Gorgar, or Corgar as some people seem to spell this pinball machine, is one of the most popular games of the early eighties Williams made. This was not because of its special gameplay, but because it was the first talking game ! And hearing 'Gorgar speaks' seems to have made quite an impression on a lot of players.
The rest of the soundtrack is very simple: it's a heartbeat that goes faster and faster the longer the player keeps the pinball in play. Although it's a simple effect, the increase in speed is very subtle and will get the adrenalin of the player flowing. Whitewater is a more recent pinball game that uses a similar technique, the background tune also plays faster and faster the higher raft you get.
Gameplay of Gorgar is average, even for a game of this age. It's not a boring game, it has quite a lot
on the playfield: rollovers, bumpers, drop targets, a scoop, a spinner, .. all on the top half of the playfield.
But Gorgar is not a very fast game full of action.
The magnet (Snake Pit) in the back left of the playfield is a nice feature. You shoot the pinball in the snake pit and the magnet below the snakes head will activate for a few seconds and hold the pinball.
Been there, done that. Bought the game non-working, had the mpu checked by Leon of Flipper-pinball-fan. Fixed some other small problems (look below at the tech tips), shopped the game and played it for a few months.
It was in quite good condition (no wear on the playfield, all plastics ok, ..) but gameplay was a bit repetitive. When I had to make room for another game I bought it got sold.
Things to look for when buying
Check the backglass ! The red ink on Williams backglasses is very fragile and will wipe off when it gets wet ! Don't try to clean the red ink on this backglass !
- Although the cpu and driver board were tested, they didn't work when I put them
in my machine. When I pushed the diagnostic button, both leds stayed on
(they should blink 2 times if everything is ok).
So how do you solve this ? As the boards tested fine on a test-bench, the problem had to be a short somewhere an a connector. So I unplugged all connectors (except power, top left on the cpu board) and each time added a connector (power off !) to see on which connector the short came back.
- Next problem then: the machine still didn't go in attract mode.
You need to have batteries in a Williams System 6 the game or it will not start !!
Check test point 3 (TP3 is left of the battery holder), it should have around 4 vdc. If it doesn't: check the battery holder. Mine was corroded so I soldered a new one to it (used wires so the holder is off the board, so if it leaks it can't damage the pcb).
- A trick to get the game working without batteries is to quickly switch it off and on again so there's still a bit of power left on the mpu board..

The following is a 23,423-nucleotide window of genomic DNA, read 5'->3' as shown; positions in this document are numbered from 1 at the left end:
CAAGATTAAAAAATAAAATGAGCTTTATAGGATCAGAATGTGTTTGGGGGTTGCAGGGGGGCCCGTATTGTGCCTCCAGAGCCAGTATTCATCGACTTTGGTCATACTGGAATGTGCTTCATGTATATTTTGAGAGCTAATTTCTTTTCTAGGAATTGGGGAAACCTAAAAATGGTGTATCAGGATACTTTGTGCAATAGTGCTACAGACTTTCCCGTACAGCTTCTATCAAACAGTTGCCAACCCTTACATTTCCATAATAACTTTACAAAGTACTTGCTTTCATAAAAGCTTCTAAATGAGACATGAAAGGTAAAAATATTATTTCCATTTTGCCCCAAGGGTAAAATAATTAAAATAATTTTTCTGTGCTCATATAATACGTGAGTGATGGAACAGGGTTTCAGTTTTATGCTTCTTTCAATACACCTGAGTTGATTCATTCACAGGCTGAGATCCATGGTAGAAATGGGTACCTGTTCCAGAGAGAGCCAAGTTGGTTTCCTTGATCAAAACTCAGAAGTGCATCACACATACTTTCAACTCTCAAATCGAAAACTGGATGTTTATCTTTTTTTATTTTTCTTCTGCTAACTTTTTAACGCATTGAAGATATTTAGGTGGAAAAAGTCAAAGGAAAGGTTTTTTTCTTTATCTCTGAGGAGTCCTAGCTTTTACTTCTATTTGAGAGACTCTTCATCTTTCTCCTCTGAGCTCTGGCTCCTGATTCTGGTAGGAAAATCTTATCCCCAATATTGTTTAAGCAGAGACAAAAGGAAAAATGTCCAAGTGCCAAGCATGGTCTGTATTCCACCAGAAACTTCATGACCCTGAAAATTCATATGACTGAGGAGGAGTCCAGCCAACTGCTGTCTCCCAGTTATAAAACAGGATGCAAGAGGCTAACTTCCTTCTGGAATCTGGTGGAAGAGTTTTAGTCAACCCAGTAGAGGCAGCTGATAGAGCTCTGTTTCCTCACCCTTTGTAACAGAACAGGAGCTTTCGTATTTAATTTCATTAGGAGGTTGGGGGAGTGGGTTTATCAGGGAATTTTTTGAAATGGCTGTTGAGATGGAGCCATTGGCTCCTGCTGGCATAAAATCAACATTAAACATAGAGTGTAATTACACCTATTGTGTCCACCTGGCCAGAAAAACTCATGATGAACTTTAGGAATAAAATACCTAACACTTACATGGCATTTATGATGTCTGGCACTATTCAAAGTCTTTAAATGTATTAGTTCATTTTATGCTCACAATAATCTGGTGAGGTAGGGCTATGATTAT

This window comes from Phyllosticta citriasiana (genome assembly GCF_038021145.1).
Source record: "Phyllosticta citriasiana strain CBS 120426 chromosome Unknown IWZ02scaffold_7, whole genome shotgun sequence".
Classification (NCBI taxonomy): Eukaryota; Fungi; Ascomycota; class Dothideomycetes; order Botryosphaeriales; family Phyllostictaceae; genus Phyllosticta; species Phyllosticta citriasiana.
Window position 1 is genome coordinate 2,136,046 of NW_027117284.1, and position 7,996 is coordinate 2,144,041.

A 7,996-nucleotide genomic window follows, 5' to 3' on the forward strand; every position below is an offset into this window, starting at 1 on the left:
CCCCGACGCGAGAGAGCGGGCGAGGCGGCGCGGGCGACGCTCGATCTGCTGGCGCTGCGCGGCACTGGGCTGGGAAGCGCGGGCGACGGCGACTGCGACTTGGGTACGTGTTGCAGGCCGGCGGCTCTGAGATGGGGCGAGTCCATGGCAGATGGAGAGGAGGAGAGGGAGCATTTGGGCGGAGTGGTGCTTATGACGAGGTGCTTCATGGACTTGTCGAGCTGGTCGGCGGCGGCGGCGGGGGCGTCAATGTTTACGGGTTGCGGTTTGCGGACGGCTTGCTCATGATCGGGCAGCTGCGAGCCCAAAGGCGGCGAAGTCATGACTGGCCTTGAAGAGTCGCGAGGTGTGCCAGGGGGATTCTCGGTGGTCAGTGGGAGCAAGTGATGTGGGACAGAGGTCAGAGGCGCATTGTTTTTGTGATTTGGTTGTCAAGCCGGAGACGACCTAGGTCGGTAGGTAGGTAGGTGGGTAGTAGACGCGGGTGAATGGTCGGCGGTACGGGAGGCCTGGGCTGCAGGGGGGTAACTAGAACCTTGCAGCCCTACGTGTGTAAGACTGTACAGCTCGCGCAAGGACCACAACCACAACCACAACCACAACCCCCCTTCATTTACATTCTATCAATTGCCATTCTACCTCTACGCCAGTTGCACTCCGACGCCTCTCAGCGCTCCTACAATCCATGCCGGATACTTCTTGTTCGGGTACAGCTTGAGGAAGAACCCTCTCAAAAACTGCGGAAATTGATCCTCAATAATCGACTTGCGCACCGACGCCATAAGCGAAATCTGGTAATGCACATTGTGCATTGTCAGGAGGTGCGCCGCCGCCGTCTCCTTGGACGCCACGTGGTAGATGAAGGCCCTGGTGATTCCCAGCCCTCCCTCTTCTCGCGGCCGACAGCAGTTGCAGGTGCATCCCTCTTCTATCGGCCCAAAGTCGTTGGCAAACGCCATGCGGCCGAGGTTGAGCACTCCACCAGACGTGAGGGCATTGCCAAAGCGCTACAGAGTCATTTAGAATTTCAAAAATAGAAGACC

I'll explain here one repair I did to the displays. It will show you that it's not very difficult to troubleshoot problems, and that you don't have to fear the worst (bad ICs) from the start.
As you can see on the picture, the problem was that both the master display, player one and player 2 display all had one segment off.
First thing to do was to try to find where exactly the problem is caused:
information shown comes from the cpu board, goes to the master display
board, and then to the slave displays too.
So I switched the connectors of player 2 and 3 (display for player 3 and 4 were working correct !) and yes - the problem was swapped too.
This meant the display of player 2 (and the others probably too) was ok and the problem was (probably) on the master display board itself. (it could have been possible there was a bad connection to the slave boards - but as all 3 displays had the same segment off, this would have been a big coincidence..)
Time to look at the schematics then.
These learned me that it was segment 'c' which was off on all displays. Displays are driven by data lines - there's one for each segment of 1 letter/number, and a data line to say which letter it is (10, 100, 1000, ..) so the combination of these drives all characters.
Something else I found on the schematics: parts for player 3 and 4 are in the red box at the top right of the display (blue arrow), and the master, player 1 and 2 displays parts are left/top of the display glass (green arrow).
The problem would most probably be caused by a fault in that last part, as all 3 displays have the same problem..
Time to take the dmm out now.. there's a row of 10k ohm resistors for the segments.. and yes, the 3rd resistor, which drives the 'c' segment, was bad. Problem found !
So.. I replaced the 10k ohm resistor, tested the board and.. yes, everything works !
An easy fix for this problem.. If all resistors would have been good, I would have traced everything else on there.. just follow the schematics and see what is on the path, there probably is a problem with continuity. If there wasn't a problem with continuity, it would probably have been the IC which drives it.. then you have to test with the board switched on to see if there was any current through the resistor, and if not, where in the path it was stopped..
Gorgar was the first talking game produced.
There is a version of the flyer that includes a 45rpm record with the sounds the machine makes. That way operators could hear the sounds, to convince them to order the game.
Gorgar was probably the first electronic game that used a magnet to catch the pinball.